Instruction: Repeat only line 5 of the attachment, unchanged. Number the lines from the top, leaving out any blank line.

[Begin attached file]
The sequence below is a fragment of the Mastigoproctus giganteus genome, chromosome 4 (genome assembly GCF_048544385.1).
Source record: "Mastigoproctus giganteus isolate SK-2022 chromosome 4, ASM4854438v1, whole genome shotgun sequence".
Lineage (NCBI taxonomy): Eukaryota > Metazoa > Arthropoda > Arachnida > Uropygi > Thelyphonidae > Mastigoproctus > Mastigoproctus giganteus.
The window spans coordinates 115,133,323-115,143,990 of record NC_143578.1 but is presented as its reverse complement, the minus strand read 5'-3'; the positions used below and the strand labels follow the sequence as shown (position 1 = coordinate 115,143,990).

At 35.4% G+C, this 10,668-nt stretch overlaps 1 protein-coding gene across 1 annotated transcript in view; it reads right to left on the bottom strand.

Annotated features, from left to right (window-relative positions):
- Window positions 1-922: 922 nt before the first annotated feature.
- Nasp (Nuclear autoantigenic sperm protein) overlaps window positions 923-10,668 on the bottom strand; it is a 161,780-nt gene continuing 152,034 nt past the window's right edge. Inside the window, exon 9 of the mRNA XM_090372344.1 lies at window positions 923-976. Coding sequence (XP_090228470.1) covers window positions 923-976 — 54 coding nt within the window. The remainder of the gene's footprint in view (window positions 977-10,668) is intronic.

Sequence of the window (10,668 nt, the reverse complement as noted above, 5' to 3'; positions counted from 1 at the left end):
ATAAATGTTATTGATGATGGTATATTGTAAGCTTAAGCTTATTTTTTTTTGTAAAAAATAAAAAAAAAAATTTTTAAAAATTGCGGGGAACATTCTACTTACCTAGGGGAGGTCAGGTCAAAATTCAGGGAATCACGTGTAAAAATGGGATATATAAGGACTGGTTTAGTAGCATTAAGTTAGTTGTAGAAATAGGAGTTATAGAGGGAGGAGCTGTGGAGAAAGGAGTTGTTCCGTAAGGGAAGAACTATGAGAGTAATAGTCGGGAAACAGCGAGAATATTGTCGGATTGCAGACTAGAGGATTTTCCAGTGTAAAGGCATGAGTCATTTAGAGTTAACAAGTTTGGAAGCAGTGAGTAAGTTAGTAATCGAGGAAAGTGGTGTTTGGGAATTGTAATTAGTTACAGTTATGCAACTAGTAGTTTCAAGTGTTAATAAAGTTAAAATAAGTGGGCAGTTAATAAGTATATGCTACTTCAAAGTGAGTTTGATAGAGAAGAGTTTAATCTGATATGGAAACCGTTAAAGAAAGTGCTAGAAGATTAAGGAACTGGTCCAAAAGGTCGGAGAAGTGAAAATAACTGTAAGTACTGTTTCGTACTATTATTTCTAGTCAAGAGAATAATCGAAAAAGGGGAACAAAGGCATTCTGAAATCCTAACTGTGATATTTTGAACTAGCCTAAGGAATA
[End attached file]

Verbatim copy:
At 35.4% G+C, this 10,668-nt stretch overlaps 1 protein-coding gene across 1 annotated transcript in view; it reads right to left on the bottom strand.